Winners and losers in the Senate tax bill

A week ago, the Senate passed its tax bill, which featured large permanent cuts for corporations along with temporary tax breaks for individuals and private businesses. But the bill also contained significant last-minute changes, and experts are still working out its implications as the House and Senate prepare to negotiate a final deal. We talked to tax experts and looked at the latest independent analyses to game out some of the early winners and losers.


The rich

Despite the president’s repeated claims to the contrary, the biggest gains in the tax bill go to wealthy individuals, heirs and business owners.

The Senate bill raises the threshold on the estate tax, which currently only applies to the top 0.2 percent of inheritances, and raises the income threshold on the top tax rate, which is also lowered from 39.6 percent to 38.5 percent. The rich are more likely to benefit from changes to pass-through income as well.

Overall, 62.2 percent of the Senate’s tax benefits would go to the top 20 percent of households in 2019, according to an analysis by the nonpartisan Tax Policy Center, with 15.3 percent going to the top 1 percent. The share going to the top 1 percent would rise over time to 62.1 percent in 2027 as inflation reduces some middle-class benefits and temporary changes expire, although supporters claim they would be renewed.


The crown jewel of the Senate bill, just like the House bill, is a major reduction in the top corporate tax rate from 35 percent to 20 percent.

Senate Republican leaders faced pressure to retreat from the 20 percent number in the run-up to final passage in order to preserve or add tax benefits elsewhere. The White House has since signaled it might be open to a higher 22 percent rate, but conservative anti-tax groups are pushing lawmakers hard to stick to 20 percent.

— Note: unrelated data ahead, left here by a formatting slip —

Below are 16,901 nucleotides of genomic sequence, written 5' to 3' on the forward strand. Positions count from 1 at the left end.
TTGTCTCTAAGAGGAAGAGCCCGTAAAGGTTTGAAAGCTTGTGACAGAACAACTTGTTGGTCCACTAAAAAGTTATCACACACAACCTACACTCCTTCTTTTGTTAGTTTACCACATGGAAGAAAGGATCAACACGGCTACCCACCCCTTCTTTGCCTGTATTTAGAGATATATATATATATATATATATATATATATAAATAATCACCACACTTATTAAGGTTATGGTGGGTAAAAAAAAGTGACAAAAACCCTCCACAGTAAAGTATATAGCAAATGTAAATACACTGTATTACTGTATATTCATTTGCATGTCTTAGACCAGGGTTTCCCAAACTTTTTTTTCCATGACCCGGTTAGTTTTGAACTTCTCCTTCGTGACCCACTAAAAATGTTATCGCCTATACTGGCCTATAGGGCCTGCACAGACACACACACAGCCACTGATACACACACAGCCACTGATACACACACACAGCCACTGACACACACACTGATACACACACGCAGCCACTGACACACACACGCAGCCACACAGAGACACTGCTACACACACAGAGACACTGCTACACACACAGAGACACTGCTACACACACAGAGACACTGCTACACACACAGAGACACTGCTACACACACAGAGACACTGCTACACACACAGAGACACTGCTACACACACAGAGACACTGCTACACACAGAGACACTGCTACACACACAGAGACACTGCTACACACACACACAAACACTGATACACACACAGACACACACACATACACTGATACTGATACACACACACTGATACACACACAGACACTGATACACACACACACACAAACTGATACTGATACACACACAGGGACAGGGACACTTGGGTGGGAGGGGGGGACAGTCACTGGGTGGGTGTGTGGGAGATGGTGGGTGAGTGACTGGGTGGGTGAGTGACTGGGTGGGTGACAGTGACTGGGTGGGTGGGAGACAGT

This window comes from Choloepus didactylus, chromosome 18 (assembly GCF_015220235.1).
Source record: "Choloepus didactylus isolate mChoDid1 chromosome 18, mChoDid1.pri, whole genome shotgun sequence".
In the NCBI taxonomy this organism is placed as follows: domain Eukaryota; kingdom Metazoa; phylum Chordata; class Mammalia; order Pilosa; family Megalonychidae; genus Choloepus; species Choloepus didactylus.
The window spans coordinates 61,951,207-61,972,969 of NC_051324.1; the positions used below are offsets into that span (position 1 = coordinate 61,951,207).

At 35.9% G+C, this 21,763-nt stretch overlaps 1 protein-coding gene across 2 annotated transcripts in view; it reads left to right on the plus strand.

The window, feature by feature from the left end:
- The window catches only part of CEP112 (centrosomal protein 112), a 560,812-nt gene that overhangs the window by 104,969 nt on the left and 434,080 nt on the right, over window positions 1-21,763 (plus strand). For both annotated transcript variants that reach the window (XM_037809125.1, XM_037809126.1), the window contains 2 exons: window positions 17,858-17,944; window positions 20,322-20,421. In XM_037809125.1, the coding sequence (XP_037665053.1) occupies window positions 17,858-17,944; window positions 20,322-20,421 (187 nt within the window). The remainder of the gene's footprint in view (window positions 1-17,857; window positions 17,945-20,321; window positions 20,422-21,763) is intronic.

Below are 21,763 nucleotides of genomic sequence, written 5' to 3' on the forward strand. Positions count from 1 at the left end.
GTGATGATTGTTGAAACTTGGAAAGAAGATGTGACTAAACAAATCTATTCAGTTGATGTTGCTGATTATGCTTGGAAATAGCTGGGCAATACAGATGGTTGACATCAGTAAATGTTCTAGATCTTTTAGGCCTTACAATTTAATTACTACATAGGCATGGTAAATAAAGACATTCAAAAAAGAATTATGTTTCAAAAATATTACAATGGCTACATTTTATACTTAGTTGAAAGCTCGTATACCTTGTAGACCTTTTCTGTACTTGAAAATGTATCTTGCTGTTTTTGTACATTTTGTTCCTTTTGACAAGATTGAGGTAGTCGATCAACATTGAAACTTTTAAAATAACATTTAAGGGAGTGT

There are also potentially big benefits for companies with international holdings. Many corporations defer bringing profits from abroad back into the United States, since they avoid paying taxes on them until they do. The bill switches to a new territorial tax system in which the companies would have to pay taxes on foreign earnings, but at a much lower rate of 14.49 percent on liquid assets and 7.49 percent on revenue that’s been reinvested.

That could be a boon for a company like Apple, which has major assets parked abroad. Richard Harvey, a tax professor at Villanova University who has testified before the Senate on Apple’s tax affairs, estimates the tech giant would save $47 billion in taxes versus the cost of repatriating profits under current law. The estimate was first published in the Financial Times.

Other multinational corporations that stand to gain from the foreign tax changes under Harvey’s calculations, which are based on company financial statements, include Pfizer, with $36 billion in potential savings; Microsoft, with $28 billion; and Google, with $15 billion.


People pass by the Google logo at the Web Summit in Lisbon, Portugal on Nov. 8, 2017.